The decision to file bankruptcy is never easy and, during this time, most people are met with a high level of uncertainty. Most bankruptcies filed in the United States are either Chapter 7 or Chapter 13 cases. Determining which one is right for you is based on a variety of factors including assets, debts, income level, and your financial goals. Meeting with an experienced bankruptcy attorney will help you determine which one is right for you.
Here are the basics of Chapter 13 bankruptcy:
What Is Chapter 13 Bankruptcy?
Chapter 13 is a reorganization bankruptcy designed for debtors with a steady income that can pay back at least a portion of their debts through a repayment plan. People who make too much money to qualify for a Chapter 7 often qualify for Chapter 13 bankruptcy. If your income is irregular or too low, the court may not allow you to file for Chapter 13. In Chapter 13, you get to keep all of your property, including nonexempt assets. In turn, you pay back all or a portion of your debts through a repayment plan.
Before you can file for bankruptcy, you must receive credit counseling from an agency approved by the United States Trustee's office. These agencies are allowed to charge a fee for their services, but they are also required to provide counseling at a reduced rate for people who cannot afford it. In addition, you'll also need to pay the filing fee and fill out a number of forms. Your bankruptcy attorney will be able to explain the paperwork and fees that are associated with bankruptcy.
The Chapter 13 Reorganization Plan
The most important part of your Chapter 13 paperwork will be the reorganization plan. Your reorganization plan will describe how you will resolve your debts. Chapter 13 requires that you pay certain debts in full. These debts are called "priority debts" because they're considered important enough to jump to the front of the bankruptcy repayment line. Common priority debts include child support and alimony, wages you owe to employees and certain tax obligations.
In addition, your reorganization plan must include your regular payments on secured debts, such as a car loan or mortgage or some other treatment such as surrender or modification. The plan must show that any disposable income in your budget will go towards paying your unsecured debts, such as credit card or medical bills. You don't necessarily have to repay these debts in full, but must show that you paying all disposable income towards their repayment.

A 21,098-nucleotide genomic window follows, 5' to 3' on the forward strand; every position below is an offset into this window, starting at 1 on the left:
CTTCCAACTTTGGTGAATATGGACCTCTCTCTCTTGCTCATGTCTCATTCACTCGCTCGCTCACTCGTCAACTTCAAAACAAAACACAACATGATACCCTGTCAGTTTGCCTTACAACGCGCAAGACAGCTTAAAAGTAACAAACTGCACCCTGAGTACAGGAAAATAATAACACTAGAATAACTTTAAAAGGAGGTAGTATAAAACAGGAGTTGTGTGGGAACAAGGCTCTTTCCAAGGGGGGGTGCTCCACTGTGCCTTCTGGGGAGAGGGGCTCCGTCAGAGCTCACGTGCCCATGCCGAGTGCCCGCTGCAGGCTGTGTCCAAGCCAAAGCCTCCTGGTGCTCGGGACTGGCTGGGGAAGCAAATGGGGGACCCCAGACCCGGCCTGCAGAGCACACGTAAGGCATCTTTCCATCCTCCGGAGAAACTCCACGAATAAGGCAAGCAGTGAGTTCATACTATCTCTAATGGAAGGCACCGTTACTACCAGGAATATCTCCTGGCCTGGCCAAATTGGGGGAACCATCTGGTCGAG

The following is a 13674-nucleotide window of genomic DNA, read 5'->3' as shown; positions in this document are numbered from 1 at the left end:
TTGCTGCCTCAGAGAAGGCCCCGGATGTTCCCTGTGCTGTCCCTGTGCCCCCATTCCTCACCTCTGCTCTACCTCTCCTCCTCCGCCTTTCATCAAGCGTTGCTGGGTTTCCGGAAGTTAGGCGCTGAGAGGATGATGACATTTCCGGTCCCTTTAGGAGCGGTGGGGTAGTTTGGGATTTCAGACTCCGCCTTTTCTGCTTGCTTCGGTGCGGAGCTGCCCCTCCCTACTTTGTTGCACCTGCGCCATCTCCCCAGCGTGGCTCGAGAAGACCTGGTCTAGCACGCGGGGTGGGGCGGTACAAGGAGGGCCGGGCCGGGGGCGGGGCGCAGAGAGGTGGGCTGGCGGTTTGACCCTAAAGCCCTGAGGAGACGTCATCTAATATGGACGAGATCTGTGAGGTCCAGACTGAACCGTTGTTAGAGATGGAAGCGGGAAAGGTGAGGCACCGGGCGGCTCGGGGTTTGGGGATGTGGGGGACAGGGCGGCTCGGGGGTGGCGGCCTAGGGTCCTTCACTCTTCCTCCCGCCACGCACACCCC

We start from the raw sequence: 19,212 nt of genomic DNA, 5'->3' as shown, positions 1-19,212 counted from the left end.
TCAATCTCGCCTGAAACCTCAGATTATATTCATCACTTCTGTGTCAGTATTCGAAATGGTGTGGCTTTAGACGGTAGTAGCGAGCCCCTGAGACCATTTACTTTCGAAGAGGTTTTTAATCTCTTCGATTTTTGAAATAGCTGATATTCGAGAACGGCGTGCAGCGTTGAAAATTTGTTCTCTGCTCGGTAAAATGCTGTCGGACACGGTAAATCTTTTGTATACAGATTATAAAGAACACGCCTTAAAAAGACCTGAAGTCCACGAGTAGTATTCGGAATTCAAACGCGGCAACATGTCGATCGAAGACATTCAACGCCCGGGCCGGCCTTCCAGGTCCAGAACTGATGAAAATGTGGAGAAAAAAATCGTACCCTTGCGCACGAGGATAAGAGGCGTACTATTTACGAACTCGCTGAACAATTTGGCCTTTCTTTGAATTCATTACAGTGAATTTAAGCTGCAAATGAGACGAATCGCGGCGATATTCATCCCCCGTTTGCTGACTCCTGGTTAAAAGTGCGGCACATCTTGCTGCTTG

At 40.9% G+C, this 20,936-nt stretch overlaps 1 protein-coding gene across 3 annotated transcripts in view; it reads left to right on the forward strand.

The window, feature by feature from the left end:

How Long Will My Reorganization Plan Last?
The length of your reorganization plan depends on how much you earn as well as its affordability based upon meeting certain obligations. Your reorganization plan can be anywhere from three to five years depending on your average monthly income over the six months prior to the date you filed for bankruptcy.
If for some reason you can't finish a Chapter 13 plan due to financial hardship, the court may modify your plan or might let you discharge some of your debts early on the basis of hardship if certain requirements are met. If the court won't let you modify your plan or give you a discharge, you might be able to convert to a Chapter 7 bankruptcy. You also have the option of asking the bankruptcy court to dismiss your Chapter 13 bankruptcy case.
Before filing bankruptcy, it's important to meet with an experienced bankruptcy attorney. An attorney will guide you through the process and help you during your Chapter 13 bankruptcy.